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Foreign workers in Saudi Arabia subject to abuse

24 August 2016 14:55

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Foreign workers at a construction company in Saudi Arabia say they have not been paid for months, face possible imprisonment because their permits have not been renewed, and their employer is refusing to grant them permission to leave the oil-rich kingdom.

The employees at Riyadh-based building firm United Seemac, which mostly does roadwork for the Saudi government, say they have not been paid for at least five months, and Saudi authorities and officials from their embassies have done little to address their worsening situation.

“Nobody knows the situation for employees working at small companies. All the attention is on the big companies. It’s easy to ignore us because we are not so many people,” Mohammed Barr, an engineer who has been working at the company for two years, said.

He added that big companies, including the Bin Ladin Group and Saudi Oger, “have a lot of power, so that’s why the governments and embassies know about their workers.”

“We might only be 500 people but that is not all we are. Our families rely on our money, so this is a problem for 500 families. Nobody knows about companies like ours. Nobody wants to take any action to help us,” Barr said.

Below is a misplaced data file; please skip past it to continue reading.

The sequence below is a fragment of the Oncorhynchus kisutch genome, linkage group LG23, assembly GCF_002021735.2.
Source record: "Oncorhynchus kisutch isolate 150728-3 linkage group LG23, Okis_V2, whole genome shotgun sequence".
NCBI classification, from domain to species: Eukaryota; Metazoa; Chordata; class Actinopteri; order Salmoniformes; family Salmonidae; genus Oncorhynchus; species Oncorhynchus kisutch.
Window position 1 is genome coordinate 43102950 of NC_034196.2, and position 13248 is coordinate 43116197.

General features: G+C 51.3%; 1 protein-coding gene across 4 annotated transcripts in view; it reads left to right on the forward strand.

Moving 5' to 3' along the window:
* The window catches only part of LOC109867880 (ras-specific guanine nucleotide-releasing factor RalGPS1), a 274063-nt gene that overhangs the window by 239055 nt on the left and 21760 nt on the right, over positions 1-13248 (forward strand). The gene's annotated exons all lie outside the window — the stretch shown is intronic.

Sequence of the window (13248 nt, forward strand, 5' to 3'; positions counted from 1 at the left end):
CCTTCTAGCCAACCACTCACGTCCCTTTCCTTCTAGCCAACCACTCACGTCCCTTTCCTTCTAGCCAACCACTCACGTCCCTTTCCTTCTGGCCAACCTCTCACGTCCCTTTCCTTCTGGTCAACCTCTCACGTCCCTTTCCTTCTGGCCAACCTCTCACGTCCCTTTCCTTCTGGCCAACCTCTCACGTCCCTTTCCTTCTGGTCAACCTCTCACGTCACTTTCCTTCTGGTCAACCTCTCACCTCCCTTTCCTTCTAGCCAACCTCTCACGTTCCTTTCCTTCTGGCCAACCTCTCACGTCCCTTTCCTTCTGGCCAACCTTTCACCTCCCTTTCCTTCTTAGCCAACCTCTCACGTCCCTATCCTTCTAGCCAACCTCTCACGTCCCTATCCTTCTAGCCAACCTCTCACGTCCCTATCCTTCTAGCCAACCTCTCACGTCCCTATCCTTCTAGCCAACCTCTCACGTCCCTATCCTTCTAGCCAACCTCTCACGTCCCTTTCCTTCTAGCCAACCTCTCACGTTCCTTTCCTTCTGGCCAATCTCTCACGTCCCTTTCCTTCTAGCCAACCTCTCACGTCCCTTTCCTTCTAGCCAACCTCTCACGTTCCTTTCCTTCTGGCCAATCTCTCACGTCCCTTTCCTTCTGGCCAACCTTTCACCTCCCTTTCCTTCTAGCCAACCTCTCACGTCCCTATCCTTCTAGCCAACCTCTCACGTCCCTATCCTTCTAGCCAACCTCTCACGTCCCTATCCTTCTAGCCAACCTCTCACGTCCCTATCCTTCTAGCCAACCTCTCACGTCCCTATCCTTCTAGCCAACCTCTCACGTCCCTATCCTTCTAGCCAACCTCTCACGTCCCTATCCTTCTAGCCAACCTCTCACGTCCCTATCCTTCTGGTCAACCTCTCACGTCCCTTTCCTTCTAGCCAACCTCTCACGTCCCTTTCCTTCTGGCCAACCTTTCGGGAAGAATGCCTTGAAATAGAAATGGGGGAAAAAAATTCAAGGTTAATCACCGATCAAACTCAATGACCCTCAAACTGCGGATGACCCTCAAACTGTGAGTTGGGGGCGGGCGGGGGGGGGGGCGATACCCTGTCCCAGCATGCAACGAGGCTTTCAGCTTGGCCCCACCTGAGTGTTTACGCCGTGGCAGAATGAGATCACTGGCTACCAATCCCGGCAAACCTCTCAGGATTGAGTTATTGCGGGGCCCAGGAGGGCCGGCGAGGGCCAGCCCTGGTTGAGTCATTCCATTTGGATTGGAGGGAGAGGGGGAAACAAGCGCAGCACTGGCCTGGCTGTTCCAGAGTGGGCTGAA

“We just want to be paid and then allowed to leave, either for another job here or to return home to our countries,” he went on to say.

Barr said that United Seemac has not renewed medical insurance for its workers after it expired in February, meaning that the employees can’t access healthcare in Saudi Arabia.

“They promised they would renew medical insurance in August, but nobody has the card,” he said.

Sajjad Binalis, a 33-year-old Pakistani surveyor for United Seemac since last June, said he has gone 11 months without receiving his $1,333 monthly salary.

Binalis said his mother died unexpectedly last week, and he was denied compassionate leave when he asked company bosses if he could travel to Pakistan for the funeral.

“I said I needed to go to Pakistan for an emergency because my mother died. But the general manager [Abu Mohammed] said I was only allowed to travel after Eid al-Adha. Nobody helped me. I didn’t know what to do, it was a nightmare.”

As a result, he missed his mother’s funeral.

The Saudi economy is in the doldrums amid falling oil prices, a rising public debt as well as diminishing foreign reserves.


This file photo shows a Saudi Arabian one-hundred riyal note and an assortment of US dollar bills.

Saudi Arabia has announced plans for an economic overhaul under a plan called Saudi Vision 2030.

It was publicized by Saudi King Salman bin Abdulaziz Al Saud in a televised announcement on April 25 and appears to be the brainchild of the king’s inexperienced son, Deputy Crown Prince Mohammed bin Salman.

It focuses on privatizations, further reductions in subsidies, selling a stake of less than 5 percent in Saudi Aramco, and the creation of a giant $2-trillion Sovereign Wealth Fund.

Economists and financial experts, however, maintain that Saudi Arabia’s plan looks blurry, and the creation of a sustainable Saudi economy remains a mirage.

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